The graph shows the variation of swells directed at The Cut-Nelson Harbour over a normal southern hemisphere summer, based on 3608 NWW3 model predictions since 2008 (values every 3 hours). The wave model does not forecast surf and wind right at the coastline so we have chosen the optimum grid node based on what we know about The Cut-Nelson Harbour. In the case of The Cut-Nelson Harbour, the best grid node is 35 km away (22 miles).
The rose diagram describes the distribution of swell sizes and directions, while the graph at the bottom shows the same thing but lacks direction information. Five colours show increasing wave sizes. The smallest swells, less than 0.5m (1.5 feet), high are coloured blue. These happened 55% of the time. Green and yellow illustrate increasing swell sizes and red represents biggest swells greater than >3m (>10ft). In both graphs, the area of any colour is proportional to how often that size swell happens.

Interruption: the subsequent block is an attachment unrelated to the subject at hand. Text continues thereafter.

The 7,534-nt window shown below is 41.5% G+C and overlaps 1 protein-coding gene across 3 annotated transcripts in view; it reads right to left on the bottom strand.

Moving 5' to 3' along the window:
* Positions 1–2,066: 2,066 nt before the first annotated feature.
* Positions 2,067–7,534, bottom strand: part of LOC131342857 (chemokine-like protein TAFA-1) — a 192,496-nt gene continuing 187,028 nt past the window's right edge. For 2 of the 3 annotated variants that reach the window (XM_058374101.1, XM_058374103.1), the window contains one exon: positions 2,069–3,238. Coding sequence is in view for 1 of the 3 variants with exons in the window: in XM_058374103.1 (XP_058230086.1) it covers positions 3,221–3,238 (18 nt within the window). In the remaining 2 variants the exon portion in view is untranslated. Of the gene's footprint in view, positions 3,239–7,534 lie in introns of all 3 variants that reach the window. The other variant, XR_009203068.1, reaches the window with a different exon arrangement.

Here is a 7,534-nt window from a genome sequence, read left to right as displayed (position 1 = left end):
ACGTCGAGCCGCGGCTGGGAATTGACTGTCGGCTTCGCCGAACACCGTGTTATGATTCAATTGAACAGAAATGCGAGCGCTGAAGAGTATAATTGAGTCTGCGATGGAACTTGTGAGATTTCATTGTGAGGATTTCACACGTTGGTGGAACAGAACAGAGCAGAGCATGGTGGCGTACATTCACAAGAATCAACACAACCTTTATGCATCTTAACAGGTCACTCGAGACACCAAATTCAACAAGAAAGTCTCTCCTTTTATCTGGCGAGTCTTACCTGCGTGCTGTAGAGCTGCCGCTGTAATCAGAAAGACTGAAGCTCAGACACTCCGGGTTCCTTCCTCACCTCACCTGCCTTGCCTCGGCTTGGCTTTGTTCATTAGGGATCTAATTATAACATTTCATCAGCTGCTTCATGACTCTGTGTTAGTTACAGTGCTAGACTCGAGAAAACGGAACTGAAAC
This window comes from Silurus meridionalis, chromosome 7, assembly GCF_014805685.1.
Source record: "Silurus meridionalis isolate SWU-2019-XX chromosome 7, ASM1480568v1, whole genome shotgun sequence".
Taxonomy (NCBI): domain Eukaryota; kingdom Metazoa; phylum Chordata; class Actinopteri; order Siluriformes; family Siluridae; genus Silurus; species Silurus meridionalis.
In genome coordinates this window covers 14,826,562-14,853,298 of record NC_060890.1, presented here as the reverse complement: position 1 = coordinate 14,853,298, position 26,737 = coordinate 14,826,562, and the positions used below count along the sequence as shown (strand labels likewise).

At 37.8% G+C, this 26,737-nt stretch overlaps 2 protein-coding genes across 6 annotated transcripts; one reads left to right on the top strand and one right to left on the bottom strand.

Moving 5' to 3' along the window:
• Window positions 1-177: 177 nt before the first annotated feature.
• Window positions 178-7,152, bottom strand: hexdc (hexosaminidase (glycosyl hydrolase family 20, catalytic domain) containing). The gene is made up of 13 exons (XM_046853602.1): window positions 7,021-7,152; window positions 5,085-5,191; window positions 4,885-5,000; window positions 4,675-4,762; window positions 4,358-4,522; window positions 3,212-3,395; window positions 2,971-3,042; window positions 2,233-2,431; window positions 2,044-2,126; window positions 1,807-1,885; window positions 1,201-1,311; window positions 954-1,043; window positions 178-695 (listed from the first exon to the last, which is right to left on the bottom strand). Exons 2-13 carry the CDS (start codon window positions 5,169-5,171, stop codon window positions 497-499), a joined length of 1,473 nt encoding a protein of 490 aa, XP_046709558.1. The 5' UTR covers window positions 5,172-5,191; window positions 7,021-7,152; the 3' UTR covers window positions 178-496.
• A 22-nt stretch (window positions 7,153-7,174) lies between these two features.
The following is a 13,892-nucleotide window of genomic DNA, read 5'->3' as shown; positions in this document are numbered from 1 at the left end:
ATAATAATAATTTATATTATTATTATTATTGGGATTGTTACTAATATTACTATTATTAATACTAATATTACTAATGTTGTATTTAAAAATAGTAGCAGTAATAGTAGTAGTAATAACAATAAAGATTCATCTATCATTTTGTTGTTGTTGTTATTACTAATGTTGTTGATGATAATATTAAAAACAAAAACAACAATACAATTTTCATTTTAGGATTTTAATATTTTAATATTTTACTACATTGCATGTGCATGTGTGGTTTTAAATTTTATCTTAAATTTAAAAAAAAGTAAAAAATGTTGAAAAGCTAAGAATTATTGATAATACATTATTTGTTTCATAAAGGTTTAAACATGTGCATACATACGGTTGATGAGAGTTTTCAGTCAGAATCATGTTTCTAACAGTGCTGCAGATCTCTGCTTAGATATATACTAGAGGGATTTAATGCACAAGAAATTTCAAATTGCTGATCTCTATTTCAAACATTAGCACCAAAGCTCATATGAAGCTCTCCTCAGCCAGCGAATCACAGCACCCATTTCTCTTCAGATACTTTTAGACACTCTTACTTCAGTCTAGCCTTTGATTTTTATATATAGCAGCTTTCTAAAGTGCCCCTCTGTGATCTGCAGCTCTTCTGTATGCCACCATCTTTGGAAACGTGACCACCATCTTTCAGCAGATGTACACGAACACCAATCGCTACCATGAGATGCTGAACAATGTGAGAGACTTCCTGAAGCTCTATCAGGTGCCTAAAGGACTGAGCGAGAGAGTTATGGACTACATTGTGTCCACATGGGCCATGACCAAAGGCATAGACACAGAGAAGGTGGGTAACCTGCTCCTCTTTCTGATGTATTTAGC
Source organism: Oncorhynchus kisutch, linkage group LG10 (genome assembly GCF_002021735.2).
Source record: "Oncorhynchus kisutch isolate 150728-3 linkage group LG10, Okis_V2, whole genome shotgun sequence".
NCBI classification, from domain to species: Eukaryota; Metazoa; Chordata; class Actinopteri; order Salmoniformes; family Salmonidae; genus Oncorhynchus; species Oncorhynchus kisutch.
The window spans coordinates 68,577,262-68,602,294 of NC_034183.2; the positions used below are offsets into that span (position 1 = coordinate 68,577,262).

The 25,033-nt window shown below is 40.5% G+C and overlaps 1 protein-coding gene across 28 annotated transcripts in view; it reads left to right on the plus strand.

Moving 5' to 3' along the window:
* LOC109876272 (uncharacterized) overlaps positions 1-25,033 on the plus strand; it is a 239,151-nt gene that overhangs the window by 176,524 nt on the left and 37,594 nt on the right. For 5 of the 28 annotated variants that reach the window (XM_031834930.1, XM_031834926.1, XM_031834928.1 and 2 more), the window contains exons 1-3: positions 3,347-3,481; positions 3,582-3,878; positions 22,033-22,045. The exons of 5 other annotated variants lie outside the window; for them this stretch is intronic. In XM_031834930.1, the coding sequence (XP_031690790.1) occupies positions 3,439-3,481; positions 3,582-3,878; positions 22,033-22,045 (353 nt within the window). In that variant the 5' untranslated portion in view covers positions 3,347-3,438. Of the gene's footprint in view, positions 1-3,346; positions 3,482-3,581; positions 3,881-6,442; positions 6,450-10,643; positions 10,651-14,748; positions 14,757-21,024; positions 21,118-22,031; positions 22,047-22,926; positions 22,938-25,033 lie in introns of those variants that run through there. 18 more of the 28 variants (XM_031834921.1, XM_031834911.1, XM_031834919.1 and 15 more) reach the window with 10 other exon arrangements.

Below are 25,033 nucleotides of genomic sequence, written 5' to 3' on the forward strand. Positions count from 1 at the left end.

The diagram indicates that the prevailing swell direction, shown by the longest spokes, was NNW (which was the same as the prevailing wind direction). Because the wave model grid is offshore, sometimes a strong offshore wind blows largest waves away from The Cut-Nelson Harbour and away from the coast. We lump these in with the no surf category of the bar chart. To avoid confusion we don't show these in the rose plot. Because wind determines whether or not waves are clean enough to surf at The Cut-Nelson Harbour, you can load a different image that shows only the swells that were predicted to coincide with glassy or offshore wind conditions. During a typical southern hemisphere summer, swells large enough to cause surfable waves at The Cut-Nelson Harbour run for about 12% of the time.
IMPORTANT: Beta version feature! Swell heights are open water values from NWW3. There is no attempt to model near-shore effects. Coastal wave heights will generally be less, especially if the break does not have unobstructed exposure to the open ocean.